*Note that "megalomaniacal" is an anagram of "ole magi almanac," so it all seems to be part of some mysterious tapestry, eh?

April 2, 2015 (permalink)

The Surprising Meanings of the All-Vowel Word OOO in the Televisual Treasure Kamen Rider OOO

Arguably the greatest television show ever fashioned (but unfairly obscure outside its native Japan), Kamen Rider OOO (2010-11) charms from moment one with the intriguing word "OOO" in its title.  This all-vowel word has a surprisingly diverse array of meanings within the context of the series.  In no particular order:

  1. infinity with an additional circle or infinity times the letter O (as written in cake icing in episode one of the series; referred to in the theme song as "Skip the addition—multiply your way up").
  2. the unstoppable progression of the idiom "anything goes" (referred to in the theme song as "Anything goes, goes on: ooo's, ooo's, ooo's, ooo's").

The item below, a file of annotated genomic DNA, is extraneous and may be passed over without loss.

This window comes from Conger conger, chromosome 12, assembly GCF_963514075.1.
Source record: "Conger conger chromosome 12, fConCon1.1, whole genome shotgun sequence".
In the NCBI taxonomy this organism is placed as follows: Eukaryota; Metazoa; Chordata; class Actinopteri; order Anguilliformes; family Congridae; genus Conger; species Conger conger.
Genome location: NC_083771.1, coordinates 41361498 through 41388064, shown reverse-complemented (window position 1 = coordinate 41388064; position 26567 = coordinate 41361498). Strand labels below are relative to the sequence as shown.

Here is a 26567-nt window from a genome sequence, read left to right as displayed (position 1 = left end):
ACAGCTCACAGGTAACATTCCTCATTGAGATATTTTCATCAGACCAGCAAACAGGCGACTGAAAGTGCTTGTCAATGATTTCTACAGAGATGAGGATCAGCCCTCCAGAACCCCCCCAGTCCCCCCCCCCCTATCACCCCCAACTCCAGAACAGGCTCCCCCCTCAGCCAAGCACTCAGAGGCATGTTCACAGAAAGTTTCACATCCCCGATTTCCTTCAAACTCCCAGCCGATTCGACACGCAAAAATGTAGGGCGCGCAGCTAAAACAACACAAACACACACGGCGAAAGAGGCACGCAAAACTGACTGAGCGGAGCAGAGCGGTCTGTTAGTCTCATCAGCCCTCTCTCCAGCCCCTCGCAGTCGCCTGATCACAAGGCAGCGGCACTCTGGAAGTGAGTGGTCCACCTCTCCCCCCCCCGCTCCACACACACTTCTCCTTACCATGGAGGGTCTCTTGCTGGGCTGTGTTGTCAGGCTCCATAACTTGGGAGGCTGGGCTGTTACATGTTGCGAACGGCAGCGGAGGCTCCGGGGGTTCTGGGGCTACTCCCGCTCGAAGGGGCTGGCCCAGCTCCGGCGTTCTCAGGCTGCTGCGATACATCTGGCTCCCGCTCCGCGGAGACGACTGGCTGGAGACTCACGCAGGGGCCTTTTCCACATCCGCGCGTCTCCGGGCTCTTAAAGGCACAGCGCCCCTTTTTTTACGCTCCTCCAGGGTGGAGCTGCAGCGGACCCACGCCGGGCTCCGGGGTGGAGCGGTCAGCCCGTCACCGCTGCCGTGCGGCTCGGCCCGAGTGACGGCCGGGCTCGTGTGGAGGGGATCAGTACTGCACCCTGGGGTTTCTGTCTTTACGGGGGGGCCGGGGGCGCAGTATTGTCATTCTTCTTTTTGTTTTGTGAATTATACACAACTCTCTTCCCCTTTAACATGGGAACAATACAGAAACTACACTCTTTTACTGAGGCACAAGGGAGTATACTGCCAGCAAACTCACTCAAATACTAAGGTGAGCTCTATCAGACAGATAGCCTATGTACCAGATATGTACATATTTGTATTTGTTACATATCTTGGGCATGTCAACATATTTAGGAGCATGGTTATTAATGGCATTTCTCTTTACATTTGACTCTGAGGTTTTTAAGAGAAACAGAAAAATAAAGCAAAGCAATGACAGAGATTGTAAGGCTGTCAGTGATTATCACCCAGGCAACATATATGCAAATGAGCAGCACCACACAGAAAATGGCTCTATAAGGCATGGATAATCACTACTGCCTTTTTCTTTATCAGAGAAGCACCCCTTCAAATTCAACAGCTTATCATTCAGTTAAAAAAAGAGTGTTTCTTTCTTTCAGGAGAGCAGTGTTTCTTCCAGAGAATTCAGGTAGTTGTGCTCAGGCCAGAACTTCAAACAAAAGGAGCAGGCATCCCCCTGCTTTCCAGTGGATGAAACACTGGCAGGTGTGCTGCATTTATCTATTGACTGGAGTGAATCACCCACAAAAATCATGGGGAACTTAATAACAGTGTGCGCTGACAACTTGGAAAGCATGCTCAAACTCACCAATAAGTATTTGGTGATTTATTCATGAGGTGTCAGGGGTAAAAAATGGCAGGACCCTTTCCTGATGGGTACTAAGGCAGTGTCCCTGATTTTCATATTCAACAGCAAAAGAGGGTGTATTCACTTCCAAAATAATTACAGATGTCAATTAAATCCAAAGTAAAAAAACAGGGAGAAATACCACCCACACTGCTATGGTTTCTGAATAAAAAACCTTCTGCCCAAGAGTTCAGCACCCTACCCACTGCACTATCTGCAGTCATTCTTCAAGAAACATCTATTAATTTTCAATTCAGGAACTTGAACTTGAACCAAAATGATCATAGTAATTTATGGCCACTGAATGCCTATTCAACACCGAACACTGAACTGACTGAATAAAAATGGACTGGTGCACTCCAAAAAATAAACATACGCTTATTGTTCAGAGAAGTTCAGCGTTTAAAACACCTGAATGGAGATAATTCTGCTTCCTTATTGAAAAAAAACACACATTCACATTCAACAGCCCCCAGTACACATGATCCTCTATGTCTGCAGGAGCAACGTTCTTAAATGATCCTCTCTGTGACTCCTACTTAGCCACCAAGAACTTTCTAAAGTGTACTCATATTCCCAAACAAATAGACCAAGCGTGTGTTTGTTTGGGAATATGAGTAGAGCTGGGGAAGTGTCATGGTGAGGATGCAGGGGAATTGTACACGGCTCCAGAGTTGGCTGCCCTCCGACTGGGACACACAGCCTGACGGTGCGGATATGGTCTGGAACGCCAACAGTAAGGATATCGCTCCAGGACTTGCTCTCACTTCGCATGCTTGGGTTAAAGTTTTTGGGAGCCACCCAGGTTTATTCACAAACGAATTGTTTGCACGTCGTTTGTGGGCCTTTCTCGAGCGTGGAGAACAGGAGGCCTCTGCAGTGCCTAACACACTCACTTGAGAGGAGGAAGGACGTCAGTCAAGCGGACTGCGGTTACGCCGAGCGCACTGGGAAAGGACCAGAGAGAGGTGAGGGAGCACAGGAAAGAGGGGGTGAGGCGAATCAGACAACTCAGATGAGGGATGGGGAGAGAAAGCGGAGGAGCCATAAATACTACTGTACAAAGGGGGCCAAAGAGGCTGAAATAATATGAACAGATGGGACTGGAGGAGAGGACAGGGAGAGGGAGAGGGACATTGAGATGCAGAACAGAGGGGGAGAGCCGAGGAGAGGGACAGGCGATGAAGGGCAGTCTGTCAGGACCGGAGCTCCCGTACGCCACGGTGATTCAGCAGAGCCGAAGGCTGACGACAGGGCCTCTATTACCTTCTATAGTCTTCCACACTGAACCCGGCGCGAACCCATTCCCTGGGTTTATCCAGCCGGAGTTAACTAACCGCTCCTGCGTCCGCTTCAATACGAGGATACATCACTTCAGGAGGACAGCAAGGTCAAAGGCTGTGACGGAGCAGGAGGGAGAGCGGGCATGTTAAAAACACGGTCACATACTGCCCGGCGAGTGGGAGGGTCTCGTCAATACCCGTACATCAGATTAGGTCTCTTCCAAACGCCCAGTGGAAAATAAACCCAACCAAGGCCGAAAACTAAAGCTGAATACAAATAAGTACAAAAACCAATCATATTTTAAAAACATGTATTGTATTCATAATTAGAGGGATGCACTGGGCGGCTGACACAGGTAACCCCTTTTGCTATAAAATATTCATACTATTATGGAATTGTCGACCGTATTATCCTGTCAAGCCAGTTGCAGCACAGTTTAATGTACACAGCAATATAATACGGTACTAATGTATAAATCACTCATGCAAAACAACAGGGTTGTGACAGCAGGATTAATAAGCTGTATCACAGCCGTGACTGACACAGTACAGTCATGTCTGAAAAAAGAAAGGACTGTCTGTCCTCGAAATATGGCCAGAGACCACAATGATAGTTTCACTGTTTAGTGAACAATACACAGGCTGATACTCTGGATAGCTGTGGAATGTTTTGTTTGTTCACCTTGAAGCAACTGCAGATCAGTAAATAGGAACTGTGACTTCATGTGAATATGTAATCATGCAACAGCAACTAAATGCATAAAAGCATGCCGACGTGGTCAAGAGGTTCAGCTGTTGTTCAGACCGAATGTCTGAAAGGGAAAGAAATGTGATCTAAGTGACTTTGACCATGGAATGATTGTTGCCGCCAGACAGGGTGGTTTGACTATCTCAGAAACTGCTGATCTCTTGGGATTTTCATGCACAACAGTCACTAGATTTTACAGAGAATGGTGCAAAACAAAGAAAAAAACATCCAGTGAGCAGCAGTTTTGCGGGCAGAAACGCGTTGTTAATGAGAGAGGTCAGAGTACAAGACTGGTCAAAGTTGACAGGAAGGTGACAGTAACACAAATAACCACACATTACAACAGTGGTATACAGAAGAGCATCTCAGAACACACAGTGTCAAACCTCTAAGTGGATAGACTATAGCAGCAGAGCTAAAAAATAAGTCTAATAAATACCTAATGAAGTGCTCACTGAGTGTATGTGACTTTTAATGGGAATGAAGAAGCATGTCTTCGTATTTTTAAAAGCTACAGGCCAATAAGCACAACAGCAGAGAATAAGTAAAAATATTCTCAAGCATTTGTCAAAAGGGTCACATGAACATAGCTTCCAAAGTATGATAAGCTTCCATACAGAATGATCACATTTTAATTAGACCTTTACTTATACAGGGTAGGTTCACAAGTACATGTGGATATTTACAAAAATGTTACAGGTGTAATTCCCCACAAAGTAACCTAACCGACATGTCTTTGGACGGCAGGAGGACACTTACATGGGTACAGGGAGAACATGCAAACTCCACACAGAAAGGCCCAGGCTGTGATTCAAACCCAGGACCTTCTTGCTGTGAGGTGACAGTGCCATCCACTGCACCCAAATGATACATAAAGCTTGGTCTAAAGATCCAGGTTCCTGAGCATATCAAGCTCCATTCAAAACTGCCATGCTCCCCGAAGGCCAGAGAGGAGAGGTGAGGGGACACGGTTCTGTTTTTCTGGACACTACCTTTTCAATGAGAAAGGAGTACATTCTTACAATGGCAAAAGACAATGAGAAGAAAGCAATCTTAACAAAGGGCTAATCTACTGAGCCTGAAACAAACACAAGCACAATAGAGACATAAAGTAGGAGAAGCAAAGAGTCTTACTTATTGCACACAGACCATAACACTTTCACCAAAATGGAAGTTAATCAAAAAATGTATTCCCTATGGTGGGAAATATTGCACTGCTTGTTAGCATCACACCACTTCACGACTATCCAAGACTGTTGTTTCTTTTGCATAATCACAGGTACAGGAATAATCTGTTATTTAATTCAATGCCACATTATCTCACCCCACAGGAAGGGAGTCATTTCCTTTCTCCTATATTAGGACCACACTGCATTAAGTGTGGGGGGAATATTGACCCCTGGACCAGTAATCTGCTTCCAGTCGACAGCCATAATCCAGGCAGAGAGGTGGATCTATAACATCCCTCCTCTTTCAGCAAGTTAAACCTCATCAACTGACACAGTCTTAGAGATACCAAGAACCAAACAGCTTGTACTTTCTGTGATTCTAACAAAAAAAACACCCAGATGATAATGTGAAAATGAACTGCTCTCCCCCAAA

3. one thousand (the letter O's symbolizing zeros, as the series sports the one-thousandth episode of the Kamen Rider franchise).
  4. three medallions (referring to an ancient coin-shaped technology for artificial life that acquired consciousness; the three coins are inserted into the hero's belt to trigger a transformation).
  5. the name of a masked hero (sometimes also spelled Os, pronounced like the oes in goes).
  6. multiple kings (from the Japanese pronounciation Ozu).
  7. a joyous bouquet (an allusion to the idiom that "everything is coming up roses," referred to in the theme song as "Coming up OOO").
  8. the "three of pentacles" in the Tarot (symbolizing coordinating with others, finding all the needed elements, functioning as a unit, cooperating, meeting goals, knowing what to do and how to do it, and proving one's ability, as per Learn Tarot).


The letter O and the lemniscate form the all-vowel word OOO in Kamen Rider OOO.

March 16, 2015 (permalink)

"His saul abune the moon," from Gryll Grange by Thomas Love Peacock, 1896.

March 14, 2015 (permalink)